Helicopter happiness

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Do you ever wonder how memories work? Like the things you DO remember contrasted with the things you DON’T. Or the very fact that a simple moment can stick with you forever. That you’ll recall it some day when you’re 80 and you’re relaxing on a spring day and the little helicopters from the nearby oak tree come fluttering down from the blue, blue sky.

I remember sitting in the grass near the fence at the very back of the playground. Lincoln Elementary School. Probably 5th grade, but possibly 4th or 6th.

I remember sitting with my legs crossed with a few of my girlfriends.

I remember picking the green helicopters from the grass and twirling them between my thumb and forefinger.

I remember someone informing us that you could stick them in your mouth, between your tongue and the roof, and position it just right and you’d get a funny little kazoo-ish sound.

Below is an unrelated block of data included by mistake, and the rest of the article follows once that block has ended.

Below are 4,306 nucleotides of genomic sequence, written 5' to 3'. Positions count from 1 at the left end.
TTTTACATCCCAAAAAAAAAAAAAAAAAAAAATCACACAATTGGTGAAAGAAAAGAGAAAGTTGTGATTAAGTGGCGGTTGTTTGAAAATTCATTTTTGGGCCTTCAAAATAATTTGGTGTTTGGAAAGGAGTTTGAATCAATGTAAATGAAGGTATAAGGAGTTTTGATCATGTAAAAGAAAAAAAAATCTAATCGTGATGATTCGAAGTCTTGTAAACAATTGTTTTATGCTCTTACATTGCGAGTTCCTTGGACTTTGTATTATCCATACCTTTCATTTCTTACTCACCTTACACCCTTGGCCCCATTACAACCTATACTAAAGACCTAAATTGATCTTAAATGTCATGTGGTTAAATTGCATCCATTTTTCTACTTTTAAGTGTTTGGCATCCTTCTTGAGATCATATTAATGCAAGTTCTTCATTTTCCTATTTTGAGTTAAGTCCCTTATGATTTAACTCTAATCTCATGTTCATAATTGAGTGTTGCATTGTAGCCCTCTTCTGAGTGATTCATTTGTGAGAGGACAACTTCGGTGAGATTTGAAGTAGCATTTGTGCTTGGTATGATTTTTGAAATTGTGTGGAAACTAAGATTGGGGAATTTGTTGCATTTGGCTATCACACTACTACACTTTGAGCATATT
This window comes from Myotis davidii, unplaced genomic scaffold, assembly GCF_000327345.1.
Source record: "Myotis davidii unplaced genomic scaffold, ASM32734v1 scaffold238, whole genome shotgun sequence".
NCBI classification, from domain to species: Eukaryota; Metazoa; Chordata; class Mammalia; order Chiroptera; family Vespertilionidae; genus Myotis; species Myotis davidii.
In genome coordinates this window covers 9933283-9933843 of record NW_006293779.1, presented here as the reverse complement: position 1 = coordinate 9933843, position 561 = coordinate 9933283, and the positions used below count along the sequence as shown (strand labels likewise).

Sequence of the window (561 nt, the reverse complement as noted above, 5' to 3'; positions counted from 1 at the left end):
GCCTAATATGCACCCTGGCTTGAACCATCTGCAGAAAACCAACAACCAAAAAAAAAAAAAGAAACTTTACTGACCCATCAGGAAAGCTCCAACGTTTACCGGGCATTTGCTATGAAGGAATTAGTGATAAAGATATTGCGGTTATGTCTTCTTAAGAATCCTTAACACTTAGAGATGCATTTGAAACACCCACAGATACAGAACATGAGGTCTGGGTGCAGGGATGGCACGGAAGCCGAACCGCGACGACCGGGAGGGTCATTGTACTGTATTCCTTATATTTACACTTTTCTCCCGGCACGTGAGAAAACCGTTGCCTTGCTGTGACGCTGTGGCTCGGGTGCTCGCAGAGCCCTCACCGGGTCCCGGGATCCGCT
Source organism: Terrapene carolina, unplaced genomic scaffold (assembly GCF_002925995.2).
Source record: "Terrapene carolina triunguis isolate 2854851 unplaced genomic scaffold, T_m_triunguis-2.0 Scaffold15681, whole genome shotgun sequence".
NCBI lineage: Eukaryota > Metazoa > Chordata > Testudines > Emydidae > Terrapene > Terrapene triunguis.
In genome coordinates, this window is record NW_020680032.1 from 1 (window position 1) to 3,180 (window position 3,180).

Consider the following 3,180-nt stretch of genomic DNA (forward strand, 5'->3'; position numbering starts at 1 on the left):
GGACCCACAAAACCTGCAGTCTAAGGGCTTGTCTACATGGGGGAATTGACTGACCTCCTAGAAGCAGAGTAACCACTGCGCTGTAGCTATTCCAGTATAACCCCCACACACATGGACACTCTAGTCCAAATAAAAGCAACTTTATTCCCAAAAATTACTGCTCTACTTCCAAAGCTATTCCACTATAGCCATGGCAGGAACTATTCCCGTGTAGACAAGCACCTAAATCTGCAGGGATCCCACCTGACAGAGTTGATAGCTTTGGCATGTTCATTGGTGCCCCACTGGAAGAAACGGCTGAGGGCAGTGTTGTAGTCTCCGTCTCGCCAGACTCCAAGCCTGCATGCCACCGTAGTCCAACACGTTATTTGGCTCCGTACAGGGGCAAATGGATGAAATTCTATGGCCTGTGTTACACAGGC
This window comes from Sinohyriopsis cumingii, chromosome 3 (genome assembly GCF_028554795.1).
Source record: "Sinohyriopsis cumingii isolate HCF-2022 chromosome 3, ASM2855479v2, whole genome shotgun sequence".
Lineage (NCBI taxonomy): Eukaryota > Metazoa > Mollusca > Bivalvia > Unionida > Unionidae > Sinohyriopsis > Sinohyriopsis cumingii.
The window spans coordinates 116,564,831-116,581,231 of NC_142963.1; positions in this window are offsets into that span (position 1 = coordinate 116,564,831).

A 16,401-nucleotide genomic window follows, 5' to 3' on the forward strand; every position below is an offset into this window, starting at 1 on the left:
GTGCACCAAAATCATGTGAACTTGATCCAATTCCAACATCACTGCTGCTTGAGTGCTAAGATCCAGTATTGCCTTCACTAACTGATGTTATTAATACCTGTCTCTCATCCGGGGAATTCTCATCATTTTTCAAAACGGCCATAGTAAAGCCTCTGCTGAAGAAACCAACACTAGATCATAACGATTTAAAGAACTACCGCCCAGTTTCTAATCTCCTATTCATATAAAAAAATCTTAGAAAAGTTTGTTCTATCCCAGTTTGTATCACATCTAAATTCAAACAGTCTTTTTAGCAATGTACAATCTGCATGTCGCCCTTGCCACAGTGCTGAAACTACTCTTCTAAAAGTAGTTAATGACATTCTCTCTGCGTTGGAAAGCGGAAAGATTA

I remember all of us sitting there in our semi-circle, with the discards from the oak tree, giving it our all to create that sought-after sound.

I believe I’ll remember the look on my son’s face last evening when I threw a helicopter into the air. I’ll remember that moment when I’m 80 too. The squeal of delight as it came fluttering furiously back to earth. The smile. The laughter. The insistence that I throw another one into the air. And another. And another. “More, Mommy!”

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